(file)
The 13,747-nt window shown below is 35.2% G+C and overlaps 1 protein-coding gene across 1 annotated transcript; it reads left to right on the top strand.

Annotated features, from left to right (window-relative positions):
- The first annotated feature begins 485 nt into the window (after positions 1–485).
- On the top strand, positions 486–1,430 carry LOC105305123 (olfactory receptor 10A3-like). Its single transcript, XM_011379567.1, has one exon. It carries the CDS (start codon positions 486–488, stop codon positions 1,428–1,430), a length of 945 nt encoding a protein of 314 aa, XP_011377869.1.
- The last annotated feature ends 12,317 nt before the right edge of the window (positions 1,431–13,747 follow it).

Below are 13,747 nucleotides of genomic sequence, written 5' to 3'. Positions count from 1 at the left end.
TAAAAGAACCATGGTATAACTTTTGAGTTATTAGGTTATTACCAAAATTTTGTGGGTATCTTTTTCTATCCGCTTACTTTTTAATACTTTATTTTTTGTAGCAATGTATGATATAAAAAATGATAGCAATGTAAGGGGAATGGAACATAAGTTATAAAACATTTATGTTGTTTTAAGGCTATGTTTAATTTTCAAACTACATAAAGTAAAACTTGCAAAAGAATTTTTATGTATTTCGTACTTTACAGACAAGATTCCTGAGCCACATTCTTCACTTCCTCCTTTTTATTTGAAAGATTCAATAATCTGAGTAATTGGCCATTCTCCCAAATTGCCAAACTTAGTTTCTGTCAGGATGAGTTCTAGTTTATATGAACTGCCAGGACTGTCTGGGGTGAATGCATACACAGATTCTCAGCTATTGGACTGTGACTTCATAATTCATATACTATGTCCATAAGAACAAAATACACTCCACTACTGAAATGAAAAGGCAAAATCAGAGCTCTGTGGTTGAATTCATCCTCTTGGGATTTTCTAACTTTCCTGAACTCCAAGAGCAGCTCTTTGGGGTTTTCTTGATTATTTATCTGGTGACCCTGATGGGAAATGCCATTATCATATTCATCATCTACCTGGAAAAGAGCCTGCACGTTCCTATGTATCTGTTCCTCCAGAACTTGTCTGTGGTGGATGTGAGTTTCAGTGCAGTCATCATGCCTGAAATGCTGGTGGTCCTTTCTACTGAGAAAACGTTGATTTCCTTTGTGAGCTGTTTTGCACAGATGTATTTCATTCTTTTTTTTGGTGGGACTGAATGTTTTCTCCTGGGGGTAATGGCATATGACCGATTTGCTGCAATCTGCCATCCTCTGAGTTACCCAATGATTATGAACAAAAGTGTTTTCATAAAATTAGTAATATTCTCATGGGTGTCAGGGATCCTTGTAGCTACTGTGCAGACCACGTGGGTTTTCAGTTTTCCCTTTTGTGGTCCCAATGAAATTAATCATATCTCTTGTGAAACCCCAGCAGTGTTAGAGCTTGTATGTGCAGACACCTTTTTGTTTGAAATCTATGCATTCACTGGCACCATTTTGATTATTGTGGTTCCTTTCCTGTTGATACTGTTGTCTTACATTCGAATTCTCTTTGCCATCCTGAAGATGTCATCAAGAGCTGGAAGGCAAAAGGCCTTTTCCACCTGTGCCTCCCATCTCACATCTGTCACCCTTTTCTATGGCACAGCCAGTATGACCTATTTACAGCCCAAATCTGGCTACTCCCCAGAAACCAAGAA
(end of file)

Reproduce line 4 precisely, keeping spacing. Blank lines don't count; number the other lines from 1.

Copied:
- On the top strand, positions 486–1,430 carry LOC105305123 (olfactory receptor 10A3-like). Its single transcript, XM_011379567.1, has one exon. It carries the CDS (start codon positions 486–488, stop codon positions 1,428–1,430), a length of 945 nt encoding a protein of 314 aa, XP_011377869.1.